Patient Centered Care Approach to Medication Therapy Management for Caregivers of Children with Attention Deficit Hyperactivity Disorder (ADHD)
Evidence suggests that medication management of Attention Deficit Hyperactivity Disorder (ADHD) is highly efficacious. However, both uptake of treatment and long-term adherence have presented a formidable task in clinical practice. Caregivers and practitioners may have different interpretations of the benefits and improvements of ADHD medication. Furthermore, it is likely that caregivers’ views impact adherence to treatment. Therefore, understanding caregivers’ assessments of treatment options and perceptions of improvement have tremendous implications for enhancing the uptake and ongoing use of mental health services.
IMPACT OF CLOZAPINE VERSUS OLANZAPINE ON THE USE OF HEALTH CARE BY MEDICAID PATIENTS WITH SCHIZOPHRENIA
Olanzapine was FDA-approved for schizophrenia in late 1996, seven years after Clozapine. The California Medicaid Program (Medi-Cal) established open access to atypical antipsychotics in October 1997. Clozapine and olanzapine are considered to be two of the most effective antipsychotics, but clinicians often resist initiating clozapine due to the burden of complete blood count monitoring during therapy. Several studies and clinician experiences suggest clozapine has superior efficacy compared to olanzapine. Therefore it is relevant to compare health care use between treatment episodes of clozapine versus olanzapine in Medi-Cal patients with schizophrenia.
Despite guideline recommendations for alternative agents, benzodiazepines are still widely prescribed for anxiety and related disorders. Patient specific factors including older age, concomitant disease states, and concurrent medications can lead to increased risk for adverse events such as central nervous system depression and subsequent injury including falls.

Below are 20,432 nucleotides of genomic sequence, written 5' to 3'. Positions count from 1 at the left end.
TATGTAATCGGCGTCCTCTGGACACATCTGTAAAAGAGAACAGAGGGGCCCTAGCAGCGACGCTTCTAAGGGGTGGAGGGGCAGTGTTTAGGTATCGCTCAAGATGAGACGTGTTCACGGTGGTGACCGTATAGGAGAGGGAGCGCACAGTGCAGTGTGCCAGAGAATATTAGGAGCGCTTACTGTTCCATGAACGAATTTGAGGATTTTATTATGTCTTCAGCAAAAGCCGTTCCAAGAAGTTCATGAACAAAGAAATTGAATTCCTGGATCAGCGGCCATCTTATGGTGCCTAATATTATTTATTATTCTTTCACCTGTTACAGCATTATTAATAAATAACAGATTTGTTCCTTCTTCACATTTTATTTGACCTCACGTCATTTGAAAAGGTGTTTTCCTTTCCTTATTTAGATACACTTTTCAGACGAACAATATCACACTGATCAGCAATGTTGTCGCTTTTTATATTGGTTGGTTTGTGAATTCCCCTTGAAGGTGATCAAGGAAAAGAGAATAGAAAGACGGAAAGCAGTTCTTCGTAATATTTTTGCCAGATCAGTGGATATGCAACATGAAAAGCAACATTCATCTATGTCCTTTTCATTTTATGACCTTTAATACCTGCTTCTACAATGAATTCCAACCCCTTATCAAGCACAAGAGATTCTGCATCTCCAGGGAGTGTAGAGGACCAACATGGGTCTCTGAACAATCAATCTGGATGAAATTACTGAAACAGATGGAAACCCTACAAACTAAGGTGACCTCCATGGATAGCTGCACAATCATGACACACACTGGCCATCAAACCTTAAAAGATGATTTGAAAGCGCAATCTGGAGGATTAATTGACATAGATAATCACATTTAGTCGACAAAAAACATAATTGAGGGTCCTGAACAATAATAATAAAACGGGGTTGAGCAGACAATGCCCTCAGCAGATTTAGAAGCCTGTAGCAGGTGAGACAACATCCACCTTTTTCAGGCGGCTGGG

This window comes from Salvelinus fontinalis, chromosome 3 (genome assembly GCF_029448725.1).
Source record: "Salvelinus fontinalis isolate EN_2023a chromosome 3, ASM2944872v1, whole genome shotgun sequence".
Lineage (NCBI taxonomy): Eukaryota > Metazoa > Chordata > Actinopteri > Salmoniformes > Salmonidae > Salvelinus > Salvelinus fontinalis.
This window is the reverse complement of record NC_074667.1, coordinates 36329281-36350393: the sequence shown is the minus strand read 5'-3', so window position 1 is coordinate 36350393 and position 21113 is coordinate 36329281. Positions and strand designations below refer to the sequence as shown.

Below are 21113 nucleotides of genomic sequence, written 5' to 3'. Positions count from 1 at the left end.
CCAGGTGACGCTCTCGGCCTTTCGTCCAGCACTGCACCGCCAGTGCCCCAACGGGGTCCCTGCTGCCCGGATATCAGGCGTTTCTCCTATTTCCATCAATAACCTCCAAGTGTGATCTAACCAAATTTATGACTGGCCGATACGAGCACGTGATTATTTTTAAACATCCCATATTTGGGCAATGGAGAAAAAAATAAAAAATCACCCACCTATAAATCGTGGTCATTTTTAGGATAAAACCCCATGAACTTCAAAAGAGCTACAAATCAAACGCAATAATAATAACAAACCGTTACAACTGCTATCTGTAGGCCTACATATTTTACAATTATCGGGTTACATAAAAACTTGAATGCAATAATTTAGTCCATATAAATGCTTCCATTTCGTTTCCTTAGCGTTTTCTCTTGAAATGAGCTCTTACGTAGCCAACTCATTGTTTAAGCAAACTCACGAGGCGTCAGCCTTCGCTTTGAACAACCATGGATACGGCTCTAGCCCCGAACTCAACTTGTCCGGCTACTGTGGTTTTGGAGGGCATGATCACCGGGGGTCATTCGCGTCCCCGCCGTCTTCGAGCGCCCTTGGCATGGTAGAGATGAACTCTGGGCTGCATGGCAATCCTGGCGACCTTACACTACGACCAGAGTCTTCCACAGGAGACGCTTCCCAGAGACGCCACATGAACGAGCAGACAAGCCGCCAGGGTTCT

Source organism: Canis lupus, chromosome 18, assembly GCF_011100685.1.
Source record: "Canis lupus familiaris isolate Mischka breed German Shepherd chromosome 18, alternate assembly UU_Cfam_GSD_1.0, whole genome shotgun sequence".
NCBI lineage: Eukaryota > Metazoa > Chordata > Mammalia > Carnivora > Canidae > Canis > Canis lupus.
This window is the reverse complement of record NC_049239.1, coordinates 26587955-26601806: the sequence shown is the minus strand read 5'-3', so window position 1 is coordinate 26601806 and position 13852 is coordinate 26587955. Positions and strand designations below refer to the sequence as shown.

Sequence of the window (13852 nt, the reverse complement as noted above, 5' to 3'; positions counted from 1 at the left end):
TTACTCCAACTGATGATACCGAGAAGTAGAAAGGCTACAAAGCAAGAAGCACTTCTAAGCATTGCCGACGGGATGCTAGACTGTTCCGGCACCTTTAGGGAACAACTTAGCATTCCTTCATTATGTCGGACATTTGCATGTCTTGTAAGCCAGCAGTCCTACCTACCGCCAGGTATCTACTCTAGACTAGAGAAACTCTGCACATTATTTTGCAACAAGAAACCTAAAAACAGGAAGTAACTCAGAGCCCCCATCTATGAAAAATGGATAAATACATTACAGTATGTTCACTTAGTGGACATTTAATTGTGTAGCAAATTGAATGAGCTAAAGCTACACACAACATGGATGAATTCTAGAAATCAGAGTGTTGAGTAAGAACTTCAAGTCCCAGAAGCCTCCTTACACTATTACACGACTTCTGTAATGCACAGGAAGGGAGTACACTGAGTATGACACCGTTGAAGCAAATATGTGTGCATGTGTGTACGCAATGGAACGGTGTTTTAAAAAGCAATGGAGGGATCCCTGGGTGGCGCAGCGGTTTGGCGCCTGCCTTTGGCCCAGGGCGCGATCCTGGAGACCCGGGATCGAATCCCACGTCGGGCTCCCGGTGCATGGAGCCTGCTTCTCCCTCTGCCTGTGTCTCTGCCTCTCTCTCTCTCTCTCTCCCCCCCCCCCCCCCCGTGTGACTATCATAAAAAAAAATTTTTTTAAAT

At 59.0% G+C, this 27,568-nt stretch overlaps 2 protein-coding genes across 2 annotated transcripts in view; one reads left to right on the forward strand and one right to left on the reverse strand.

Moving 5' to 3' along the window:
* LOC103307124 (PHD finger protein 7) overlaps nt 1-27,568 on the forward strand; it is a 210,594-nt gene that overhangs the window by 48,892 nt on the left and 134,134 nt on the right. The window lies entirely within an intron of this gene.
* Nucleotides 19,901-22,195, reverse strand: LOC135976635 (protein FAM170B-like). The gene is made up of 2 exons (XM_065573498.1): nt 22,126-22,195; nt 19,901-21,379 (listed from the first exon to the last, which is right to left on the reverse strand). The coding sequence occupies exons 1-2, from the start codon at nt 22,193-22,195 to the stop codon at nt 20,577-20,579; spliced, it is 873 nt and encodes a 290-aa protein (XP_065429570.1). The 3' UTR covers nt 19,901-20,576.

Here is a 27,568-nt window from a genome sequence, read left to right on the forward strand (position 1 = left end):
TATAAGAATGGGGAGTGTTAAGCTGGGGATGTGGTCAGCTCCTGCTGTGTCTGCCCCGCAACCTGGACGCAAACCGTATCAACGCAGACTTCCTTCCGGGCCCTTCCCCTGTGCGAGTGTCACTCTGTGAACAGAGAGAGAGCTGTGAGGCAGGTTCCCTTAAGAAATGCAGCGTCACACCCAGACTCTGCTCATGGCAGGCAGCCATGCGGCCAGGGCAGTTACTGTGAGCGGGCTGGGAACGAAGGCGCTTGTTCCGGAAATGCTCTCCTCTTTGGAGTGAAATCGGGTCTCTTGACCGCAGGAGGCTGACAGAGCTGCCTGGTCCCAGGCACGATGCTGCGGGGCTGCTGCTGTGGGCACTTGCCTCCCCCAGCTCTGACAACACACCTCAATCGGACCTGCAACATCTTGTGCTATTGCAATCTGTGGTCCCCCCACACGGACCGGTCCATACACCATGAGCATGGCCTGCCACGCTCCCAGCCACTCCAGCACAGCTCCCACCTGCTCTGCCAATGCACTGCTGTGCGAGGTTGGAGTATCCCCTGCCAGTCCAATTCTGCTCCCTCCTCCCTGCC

Tallahassee Memorial Healthcare NeuroScience Center is a multidisciplinary clinical initiative that provides services to patients with neurological disorders. The NeuroScience Center houses a Memory Disorder Clinic, Parkinson 's Center, and Multiple Sclerosis Clinic. It also provides supportive services for patients with seizures, traumatic brain injury, and other neurological disorders. Pharmacists work with neurologists, social workers, neuropsychologists, speech therapists, and nurses to individually and collectively assess patients with these disorders. Practice faculty from Florida A&M University College of Pharmacy provide comprehensive medication reviews and other services such as patient and caregiver education.
Clozapine is an atypical antipsychotic with proven efficacy in a psychiatric patient population with treatment-resistant schizophrenia. The prescribing of clozapine in this population is limited in part by its side effect profile, which includes the risk of agranulocytosis and other adverse hematological outcomes. Since successful clozapine therapy requires the maintenance of specific blood counts, care must be taken to avoid confounding factors that may precipitate reductions in WBC or ANC. It is known that the resolution of an infection produces an accompanying decrease in antibody production and WBC/ANC. Antibiotics have been implicated as a confounding factor of decreased blood cell counts when administered concomitantly with clozapine. However, these drops in the WBC and ANC have been noted to be related to the resolution of infection and not to a drug induced dyscrasia.
SECOND GENERATION ANTIPSYCHOTIC PRESCRIBING PATTERNS FOR VETERANS WITH POSTTRAUMATIC STRESS DISORDER OVER A TEN-YEAR PERIOD
Selective serotonin reuptake inhibitors (SSRIs) are FDA-approved, first-line treatments for posttraumatic stress disorder (PTSD). However, many PTSD patients fail to respond fully to SSRI treatment. Increasingly, second generation antipsychotics (SGAs) are being used adjunctively. This study examined the pattern of use of SGAs in veterans with PTSD over a 10-year period.